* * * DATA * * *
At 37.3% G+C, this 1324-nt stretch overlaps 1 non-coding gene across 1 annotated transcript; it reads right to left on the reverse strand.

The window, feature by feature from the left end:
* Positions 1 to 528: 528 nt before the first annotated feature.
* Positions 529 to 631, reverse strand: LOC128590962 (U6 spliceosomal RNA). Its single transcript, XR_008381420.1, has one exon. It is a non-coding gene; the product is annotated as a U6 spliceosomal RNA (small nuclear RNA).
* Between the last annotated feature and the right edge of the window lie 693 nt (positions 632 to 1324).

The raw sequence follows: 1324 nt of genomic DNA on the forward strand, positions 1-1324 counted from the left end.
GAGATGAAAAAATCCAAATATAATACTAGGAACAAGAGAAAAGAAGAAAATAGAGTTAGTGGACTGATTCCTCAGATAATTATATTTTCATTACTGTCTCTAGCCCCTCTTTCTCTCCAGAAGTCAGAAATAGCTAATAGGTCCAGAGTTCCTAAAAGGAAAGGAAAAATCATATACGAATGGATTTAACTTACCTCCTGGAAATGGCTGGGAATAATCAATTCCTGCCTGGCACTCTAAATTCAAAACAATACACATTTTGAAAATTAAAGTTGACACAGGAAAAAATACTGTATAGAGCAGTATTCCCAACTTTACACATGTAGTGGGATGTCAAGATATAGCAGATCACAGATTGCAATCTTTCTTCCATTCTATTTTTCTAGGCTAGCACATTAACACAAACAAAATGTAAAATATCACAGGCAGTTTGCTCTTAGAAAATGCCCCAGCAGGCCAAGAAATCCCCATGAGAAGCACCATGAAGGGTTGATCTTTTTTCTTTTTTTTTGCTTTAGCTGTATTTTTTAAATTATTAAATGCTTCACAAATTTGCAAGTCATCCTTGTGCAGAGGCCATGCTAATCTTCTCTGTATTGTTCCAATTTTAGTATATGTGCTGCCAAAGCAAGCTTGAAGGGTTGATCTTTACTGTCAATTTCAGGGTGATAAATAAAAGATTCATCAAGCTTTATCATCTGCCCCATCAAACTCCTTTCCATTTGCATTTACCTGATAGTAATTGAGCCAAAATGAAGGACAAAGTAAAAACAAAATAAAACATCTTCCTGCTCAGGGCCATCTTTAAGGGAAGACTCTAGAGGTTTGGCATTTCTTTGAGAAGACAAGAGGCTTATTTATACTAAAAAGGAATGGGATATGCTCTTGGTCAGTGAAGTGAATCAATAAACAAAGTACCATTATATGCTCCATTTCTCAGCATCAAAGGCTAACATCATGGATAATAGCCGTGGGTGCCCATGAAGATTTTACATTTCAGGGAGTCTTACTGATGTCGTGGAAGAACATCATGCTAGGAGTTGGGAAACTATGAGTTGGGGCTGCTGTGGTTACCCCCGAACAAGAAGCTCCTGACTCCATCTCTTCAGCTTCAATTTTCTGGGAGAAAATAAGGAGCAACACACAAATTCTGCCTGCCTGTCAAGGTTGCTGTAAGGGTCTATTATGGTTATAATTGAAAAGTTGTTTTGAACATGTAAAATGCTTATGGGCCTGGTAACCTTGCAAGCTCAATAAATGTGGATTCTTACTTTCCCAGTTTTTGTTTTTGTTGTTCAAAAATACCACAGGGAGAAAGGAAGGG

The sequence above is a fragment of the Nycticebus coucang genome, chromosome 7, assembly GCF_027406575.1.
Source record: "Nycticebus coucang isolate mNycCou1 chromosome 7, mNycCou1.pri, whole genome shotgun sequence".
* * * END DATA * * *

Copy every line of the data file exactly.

At 37.3% G+C, this 1324-nt stretch overlaps 1 non-coding gene across 1 annotated transcript; it reads right to left on the reverse strand.

The window, feature by feature from the left end:
* Positions 1 to 528: 528 nt before the first annotated feature.
* Positions 529 to 631, reverse strand: LOC128590962 (U6 spliceosomal RNA). Its single transcript, XR_008381420.1, has one exon. It is a non-coding gene; the product is annotated as a U6 spliceosomal RNA (small nuclear RNA).
* Between the last annotated feature and the right edge of the window lie 693 nt (positions 632 to 1324).

The raw sequence follows: 1324 nt of genomic DNA on the forward strand, positions 1-1324 counted from the left end.
GAGATGAAAAAATCCAAATATAATACTAGGAACAAGAGAAAAGAAGAAAATAGAGTTAGTGGACTGATTCCTCAGATAATTATATTTTCATTACTGTCTCTAGCCCCTCTTTCTCTCCAGAAGTCAGAAATAGCTAATAGGTCCAGAGTTCCTAAAAGGAAAGGAAAAATCATATACGAATGGATTTAACTTACCTCCTGGAAATGGCTGGGAATAATCAATTCCTGCCTGGCACTCTAAATTCAAAACAATACACATTTTGAAAATTAAAGTTGACACAGGAAAAAATACTGTATAGAGCAGTATTCCCAACTTTACACATGTAGTGGGATGTCAAGATATAGCAGATCACAGATTGCAATCTTTCTTCCATTCTATTTTTCTAGGCTAGCACATTAACACAAACAAAATGTAAAATATCACAGGCAGTTTGCTCTTAGAAAATGCCCCAGCAGGCCAAGAAATCCCCATGAGAAGCACCATGAAGGGTTGATCTTTTTTCTTTTTTTTTGCTTTAGCTGTATTTTTTAAATTATTAAATGCTTCACAAATTTGCAAGTCATCCTTGTGCAGAGGCCATGCTAATCTTCTCTGTATTGTTCCAATTTTAGTATATGTGCTGCCAAAGCAAGCTTGAAGGGTTGATCTTTACTGTCAATTTCAGGGTGATAAATAAAAGATTCATCAAGCTTTATCATCTGCCCCATCAAACTCCTTTCCATTTGCATTTACCTGATAGTAATTGAGCCAAAATGAAGGACAAAGTAAAAACAAAATAAAACATCTTCCTGCTCAGGGCCATCTTTAAGGGAAGACTCTAGAGGTTTGGCATTTCTTTGAGAAGACAAGAGGCTTATTTATACTAAAAAGGAATGGGATATGCTCTTGGTCAGTGAAGTGAATCAATAAACAAAGTACCATTATATGCTCCATTTCTCAGCATCAAAGGCTAACATCATGGATAATAGCCGTGGGTGCCCATGAAGATTTTACATTTCAGGGAGTCTTACTGATGTCGTGGAAGAACATCATGCTAGGAGTTGGGAAACTATGAGTTGGGGCTGCTGTGGTTACCCCCGAACAAGAAGCTCCTGACTCCATCTCTTCAGCTTCAATTTTCTGGGAGAAAATAAGGAGCAACACACAAATTCTGCCTGCCTGTCAAGGTTGCTGTAAGGGTCTATTATGGTTATAATTGAAAAGTTGTTTTGAACATGTAAAATGCTTATGGGCCTGGTAACCTTGCAAGCTCAATAAATGTGGATTCTTACTTTCCCAGTTTTTGTTTTTGTTGTTCAAAAATACCACAGGGAGAAAGGAAGGG

The sequence above is a fragment of the Nycticebus coucang genome, chromosome 7, assembly GCF_027406575.1.
Source record: "Nycticebus coucang isolate mNycCou1 chromosome 7, mNycCou1.pri, whole genome shotgun sequence".